This is why I didn't want to post anything, because I knew that people would get judgmental.
How would you know what skills I have? You don't. Yes, Carole's songs (that she wrote lyrics for, not music) are good. Some of them are really great. She sounds like a songwriter singing bad demo version of the songs.
Carole King is not a great singer either, but she has passion in her voice. Carole Bayer Sager can barely eke out the notes on pitch.
I'm glad that you can listen to amazing music sung by not great singers. But please don't judge me and tell me what skills I have and don't.
I won't get involved in a further tit-for-tat.
Scott Bassin says
Well sorry about that. I guess I should have used different words. Bottom line is for me the music on this album is so strong that I just enjoy it for that. Yes I know Carole can't really sing and it's too bad she didn't get some top singers to sing these great songs.
Bob Dylan can't sing but he's managed dozens of well received albums and Kristofferson has done okay as well. Different strokes etc.
Scott Bassin says
Yes and thank you. I can completely tune Carole's voice to a bare minimum and focus on what's going on instrumentally.
Tatami53 - I agree with you; her singing voice can actually be hard to take, depending on the track. To me that isn't unusual; it's typically true for a lot of pop stars - they're often just in the right place at the right time, with the right looks. Or - dating the right songwriter/producer. And here...all of the above.
That said, you should check out this album if you haven't. It's an early-1980s LA soft rock album of the finest order - members of Toto, Lee Ritenour, David Foster, Michael Jackson. The biggest selling point is the music itself - the arrangements and playing are all top notch. Most of the music was written by some guy named Bacharach.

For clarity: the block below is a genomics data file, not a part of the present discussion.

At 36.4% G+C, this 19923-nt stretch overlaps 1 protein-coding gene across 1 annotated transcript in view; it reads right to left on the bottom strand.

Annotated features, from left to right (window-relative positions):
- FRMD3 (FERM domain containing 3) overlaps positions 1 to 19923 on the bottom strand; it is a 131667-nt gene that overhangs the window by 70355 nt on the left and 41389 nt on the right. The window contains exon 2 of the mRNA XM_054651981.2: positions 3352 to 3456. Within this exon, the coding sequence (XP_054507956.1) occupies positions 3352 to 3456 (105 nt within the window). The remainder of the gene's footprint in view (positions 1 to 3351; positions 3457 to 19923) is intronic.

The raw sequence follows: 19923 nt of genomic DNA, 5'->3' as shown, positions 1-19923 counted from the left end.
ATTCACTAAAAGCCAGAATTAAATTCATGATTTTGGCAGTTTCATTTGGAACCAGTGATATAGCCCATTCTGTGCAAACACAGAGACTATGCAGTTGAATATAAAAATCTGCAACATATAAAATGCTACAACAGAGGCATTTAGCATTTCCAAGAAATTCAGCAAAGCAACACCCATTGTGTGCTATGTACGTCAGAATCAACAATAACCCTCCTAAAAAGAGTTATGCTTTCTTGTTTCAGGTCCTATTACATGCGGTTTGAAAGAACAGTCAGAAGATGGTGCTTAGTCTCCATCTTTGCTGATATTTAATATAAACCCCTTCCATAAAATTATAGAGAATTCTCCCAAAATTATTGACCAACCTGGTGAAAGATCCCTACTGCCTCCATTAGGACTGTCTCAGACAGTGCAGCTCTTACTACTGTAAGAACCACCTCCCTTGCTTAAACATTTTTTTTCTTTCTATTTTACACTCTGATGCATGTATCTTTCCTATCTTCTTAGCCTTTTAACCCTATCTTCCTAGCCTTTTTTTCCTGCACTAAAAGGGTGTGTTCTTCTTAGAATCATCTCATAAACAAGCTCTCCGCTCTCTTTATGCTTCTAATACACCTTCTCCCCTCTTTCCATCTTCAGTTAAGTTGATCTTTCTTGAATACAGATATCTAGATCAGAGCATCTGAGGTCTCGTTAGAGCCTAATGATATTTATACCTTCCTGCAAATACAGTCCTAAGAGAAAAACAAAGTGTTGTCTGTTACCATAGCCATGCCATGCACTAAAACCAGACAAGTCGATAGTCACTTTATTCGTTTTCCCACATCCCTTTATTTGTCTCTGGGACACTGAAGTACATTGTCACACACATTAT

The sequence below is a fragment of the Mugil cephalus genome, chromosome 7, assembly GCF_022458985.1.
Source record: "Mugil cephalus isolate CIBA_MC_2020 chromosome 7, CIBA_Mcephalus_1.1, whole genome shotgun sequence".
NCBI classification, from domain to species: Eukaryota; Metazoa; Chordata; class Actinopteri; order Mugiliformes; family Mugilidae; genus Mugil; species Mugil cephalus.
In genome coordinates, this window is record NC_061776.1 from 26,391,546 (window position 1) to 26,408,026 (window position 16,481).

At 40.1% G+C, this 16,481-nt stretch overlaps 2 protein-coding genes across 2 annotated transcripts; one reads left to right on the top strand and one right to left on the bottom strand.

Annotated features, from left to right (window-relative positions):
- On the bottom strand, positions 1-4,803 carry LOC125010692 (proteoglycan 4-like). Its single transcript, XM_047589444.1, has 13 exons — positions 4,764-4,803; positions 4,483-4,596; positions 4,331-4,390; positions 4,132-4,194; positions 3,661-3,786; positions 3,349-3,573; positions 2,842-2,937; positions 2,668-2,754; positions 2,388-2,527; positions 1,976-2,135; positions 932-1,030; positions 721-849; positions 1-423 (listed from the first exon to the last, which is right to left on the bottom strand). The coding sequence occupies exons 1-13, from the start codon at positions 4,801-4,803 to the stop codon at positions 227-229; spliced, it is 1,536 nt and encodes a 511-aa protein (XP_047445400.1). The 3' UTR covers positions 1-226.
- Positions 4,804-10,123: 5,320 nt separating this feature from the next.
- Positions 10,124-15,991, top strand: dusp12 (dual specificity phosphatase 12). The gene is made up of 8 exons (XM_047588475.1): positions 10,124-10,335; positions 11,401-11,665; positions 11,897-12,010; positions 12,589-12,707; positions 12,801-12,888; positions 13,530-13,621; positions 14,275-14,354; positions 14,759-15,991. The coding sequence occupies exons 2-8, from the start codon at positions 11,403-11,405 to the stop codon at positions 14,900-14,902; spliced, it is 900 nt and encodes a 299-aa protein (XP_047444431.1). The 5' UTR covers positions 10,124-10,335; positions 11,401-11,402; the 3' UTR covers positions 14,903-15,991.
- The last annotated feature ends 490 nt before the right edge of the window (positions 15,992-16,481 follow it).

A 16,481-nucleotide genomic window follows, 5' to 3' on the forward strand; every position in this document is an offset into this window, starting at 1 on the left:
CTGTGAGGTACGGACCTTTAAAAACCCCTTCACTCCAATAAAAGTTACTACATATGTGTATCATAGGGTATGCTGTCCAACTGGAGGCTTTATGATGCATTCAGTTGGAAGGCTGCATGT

And Richard Page doing his best "Is that Michael McDonald?" impersonation on backing vocals.
I understand where you're coming from and I'm not trying to be defensive, but I enjoy every good song writer performing their own creations, even if they haven't the greatest voice or technique. Miss Bayer Sager's light, silvery voice and parlando delivery give the songs a special quality and introduction. I fully agree she doesn't exhaust their full potential yet as others have triumphantly done, but I'm very happy with Bayer Sager leaving us the charm and insight of these recordings.
Scott Bassin says
While I love this album I agree Carole is far from a singer. The material on this album is so strong that I don't even hear her voice the way it is as I'm too into the songs to let here minimouse voice take away anything from the songs.
Who owns the masters? Carole? 43 North Broadway?